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How can FMCG brands adapt to older market?

old man shoppingHow can FMCG brands cater to the older audience? The world’s population is aging at unprecedented rates, according to the latest report, TrendSights Analysis: Aging Populations from GlobalData.

The report has shown that the number of people over 60 years old will increase by 56%, from 900 million in 2015 to over 1.4 billion by 2030.

‘‘The proportion of older people is rising in nearly every country. As a group, older people value simplicity and tend to place greater emphasis on health and wellness than younger age groups. They also tend to be less experimental and more loyal, so brands with a reputation for quality stand to gain from this demographic shift,” Tom Vierhile, Innovation Insights director at GlobalData said.

TrendSights Analysis emphasises on how FMCG brands will have to adapt to cater to this particular age group. It has to address specific health concerns of older consumers while still building consumer trust, without making older consumers feel bad about their age.

‘‘Regardless of market position, all brands need to reassess how well they know older consumers and how prepared they are to cater to them with appealing new product propositions,” said Vierhile.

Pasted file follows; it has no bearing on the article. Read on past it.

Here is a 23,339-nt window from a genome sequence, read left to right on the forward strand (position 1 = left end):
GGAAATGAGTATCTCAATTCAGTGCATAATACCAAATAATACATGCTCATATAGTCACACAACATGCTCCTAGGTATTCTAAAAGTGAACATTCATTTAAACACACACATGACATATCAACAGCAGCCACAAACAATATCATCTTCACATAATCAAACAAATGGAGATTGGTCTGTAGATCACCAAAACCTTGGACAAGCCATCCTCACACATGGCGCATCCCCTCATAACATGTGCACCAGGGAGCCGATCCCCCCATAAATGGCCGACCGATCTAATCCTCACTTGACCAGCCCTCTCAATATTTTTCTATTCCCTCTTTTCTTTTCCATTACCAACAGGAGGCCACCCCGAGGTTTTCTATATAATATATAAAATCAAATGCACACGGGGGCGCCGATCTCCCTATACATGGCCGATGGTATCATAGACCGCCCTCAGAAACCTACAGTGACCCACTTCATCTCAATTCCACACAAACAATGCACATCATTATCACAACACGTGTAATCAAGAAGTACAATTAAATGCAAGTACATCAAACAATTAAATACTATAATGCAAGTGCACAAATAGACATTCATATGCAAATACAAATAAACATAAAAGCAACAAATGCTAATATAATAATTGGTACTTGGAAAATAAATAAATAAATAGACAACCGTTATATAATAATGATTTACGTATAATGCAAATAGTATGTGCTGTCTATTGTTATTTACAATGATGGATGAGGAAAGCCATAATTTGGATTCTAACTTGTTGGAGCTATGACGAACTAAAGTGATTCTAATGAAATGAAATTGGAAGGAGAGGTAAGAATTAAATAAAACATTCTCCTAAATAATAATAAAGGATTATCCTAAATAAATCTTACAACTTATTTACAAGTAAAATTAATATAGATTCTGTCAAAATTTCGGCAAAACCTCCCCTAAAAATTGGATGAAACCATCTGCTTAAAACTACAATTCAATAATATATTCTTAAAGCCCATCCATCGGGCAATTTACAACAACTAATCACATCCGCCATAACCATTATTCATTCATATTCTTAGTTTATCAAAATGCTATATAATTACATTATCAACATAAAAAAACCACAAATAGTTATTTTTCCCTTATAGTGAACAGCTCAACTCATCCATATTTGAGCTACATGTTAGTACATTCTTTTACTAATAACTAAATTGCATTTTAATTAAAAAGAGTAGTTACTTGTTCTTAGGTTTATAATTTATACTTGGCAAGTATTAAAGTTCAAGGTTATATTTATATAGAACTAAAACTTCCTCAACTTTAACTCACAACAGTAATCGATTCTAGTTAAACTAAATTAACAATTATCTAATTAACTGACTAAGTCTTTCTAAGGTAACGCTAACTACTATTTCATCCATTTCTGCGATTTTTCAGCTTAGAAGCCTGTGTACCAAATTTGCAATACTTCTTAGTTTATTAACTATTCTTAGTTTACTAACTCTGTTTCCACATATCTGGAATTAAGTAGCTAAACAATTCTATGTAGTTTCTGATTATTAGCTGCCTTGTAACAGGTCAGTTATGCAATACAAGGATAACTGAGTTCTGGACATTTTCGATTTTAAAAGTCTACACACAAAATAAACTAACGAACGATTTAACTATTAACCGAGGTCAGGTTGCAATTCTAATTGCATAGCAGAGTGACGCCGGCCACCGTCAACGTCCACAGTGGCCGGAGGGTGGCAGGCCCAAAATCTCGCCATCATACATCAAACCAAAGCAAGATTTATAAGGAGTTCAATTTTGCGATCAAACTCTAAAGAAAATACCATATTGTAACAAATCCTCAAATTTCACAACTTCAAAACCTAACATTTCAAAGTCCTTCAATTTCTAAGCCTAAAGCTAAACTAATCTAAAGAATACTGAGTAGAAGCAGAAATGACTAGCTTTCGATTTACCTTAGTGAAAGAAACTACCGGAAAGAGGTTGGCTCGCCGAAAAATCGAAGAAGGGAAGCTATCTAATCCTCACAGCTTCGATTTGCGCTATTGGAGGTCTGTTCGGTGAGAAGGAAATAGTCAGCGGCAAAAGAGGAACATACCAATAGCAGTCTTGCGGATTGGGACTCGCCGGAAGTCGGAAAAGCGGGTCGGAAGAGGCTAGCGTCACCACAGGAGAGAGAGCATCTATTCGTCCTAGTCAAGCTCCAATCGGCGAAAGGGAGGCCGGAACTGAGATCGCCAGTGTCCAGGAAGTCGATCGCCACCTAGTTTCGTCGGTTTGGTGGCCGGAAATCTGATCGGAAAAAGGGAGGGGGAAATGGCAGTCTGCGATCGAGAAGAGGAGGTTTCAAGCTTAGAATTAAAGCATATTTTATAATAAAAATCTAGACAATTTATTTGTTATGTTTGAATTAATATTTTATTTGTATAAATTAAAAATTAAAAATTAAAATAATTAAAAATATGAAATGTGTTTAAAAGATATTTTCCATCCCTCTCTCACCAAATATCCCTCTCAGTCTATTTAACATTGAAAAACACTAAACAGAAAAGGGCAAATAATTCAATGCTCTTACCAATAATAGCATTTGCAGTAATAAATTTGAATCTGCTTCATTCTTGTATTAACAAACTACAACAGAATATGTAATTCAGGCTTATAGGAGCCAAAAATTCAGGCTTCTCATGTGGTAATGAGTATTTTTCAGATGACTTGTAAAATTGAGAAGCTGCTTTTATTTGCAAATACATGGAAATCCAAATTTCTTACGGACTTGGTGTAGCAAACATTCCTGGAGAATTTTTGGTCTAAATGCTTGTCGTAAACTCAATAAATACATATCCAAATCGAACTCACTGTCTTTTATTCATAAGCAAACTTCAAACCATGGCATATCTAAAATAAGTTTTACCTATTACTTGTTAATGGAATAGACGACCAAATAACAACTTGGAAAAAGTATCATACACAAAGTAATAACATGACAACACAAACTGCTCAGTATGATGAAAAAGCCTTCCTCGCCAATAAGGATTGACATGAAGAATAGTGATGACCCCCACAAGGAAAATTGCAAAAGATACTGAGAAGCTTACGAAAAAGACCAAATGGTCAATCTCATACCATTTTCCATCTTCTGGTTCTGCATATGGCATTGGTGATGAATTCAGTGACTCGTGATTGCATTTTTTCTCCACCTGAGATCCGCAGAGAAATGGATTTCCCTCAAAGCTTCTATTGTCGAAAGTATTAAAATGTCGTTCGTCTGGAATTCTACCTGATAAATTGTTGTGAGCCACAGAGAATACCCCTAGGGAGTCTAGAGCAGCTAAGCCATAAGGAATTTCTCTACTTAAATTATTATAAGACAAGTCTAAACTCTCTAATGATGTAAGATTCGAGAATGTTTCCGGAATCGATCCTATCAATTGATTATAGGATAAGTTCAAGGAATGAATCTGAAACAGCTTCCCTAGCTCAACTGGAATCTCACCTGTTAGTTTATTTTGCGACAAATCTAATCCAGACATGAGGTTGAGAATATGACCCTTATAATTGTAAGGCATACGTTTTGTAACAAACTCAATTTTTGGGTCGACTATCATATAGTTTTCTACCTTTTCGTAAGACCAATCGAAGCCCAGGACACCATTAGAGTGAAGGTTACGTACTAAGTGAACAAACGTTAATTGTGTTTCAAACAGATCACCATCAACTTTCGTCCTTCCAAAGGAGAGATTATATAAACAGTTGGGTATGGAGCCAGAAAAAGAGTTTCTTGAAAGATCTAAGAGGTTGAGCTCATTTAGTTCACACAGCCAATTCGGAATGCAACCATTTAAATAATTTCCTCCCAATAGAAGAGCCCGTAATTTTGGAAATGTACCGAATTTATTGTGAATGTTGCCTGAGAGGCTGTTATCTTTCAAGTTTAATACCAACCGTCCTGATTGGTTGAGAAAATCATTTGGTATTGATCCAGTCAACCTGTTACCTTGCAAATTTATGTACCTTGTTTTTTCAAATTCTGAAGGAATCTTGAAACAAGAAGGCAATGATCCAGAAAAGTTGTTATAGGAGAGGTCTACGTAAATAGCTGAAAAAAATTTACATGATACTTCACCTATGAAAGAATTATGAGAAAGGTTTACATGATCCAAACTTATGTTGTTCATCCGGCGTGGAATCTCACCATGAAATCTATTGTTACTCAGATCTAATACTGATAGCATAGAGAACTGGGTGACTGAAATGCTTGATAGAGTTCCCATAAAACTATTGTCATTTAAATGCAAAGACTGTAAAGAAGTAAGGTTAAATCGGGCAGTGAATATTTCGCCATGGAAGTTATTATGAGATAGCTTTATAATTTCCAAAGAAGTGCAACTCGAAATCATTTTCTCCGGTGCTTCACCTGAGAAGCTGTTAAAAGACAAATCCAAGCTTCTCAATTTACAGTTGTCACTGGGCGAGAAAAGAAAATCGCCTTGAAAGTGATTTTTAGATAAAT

Countries with the highest proportion of consumers aged over 65 in 2015 were Japan (26.6%), Germany (21.5%), Italy (21.2%), and Greece (20.5%). Broadly speaking, declining fertility rates and lengthening lifespans are the two key drivers of the growing proportion of older people. By 2025, the proportion of older people in Japan is expected to rise to over 30% and in China to over 14% of the population, which will take country’s older age group to over 60 million people.

“FMCG brands can employ a number of strategies to cater to older consumers. This age group tends to seek products that are trustworthy, reliable, and risk-free. Along those lines, FMCG brands can simplify products by cutting ingredient lists, reducing the use of chemicals, and boosting the use of natural ingredients in both food and non-food products,” he said.

With high levels of disposable income this demographic will have a clear impact on FMCG brands particularly for companies in personal care, health, food, non-alcoholic and alcoholic drinks. The report also states that 44% of consumers aged 65 and over believe that that technology has a positive impact on their social lives; quelling a general misconception that older consumers do not use modern technology.

The GlobalData report has also confirmed older consumers seek products with health and wellness benefits. Trends show that 59% would trust a product containing natural ingredients, 36% would buy established brands and 30% will choose products offering healthier ‘good-for-you’ ingredients.

Older consumers spend their time quietly sitting around is another misconception, when in reality, 58% of consumers over the age of 65 exercise at least once a week presenting an opportunity for sports clothing and nutritional/supplement brands.

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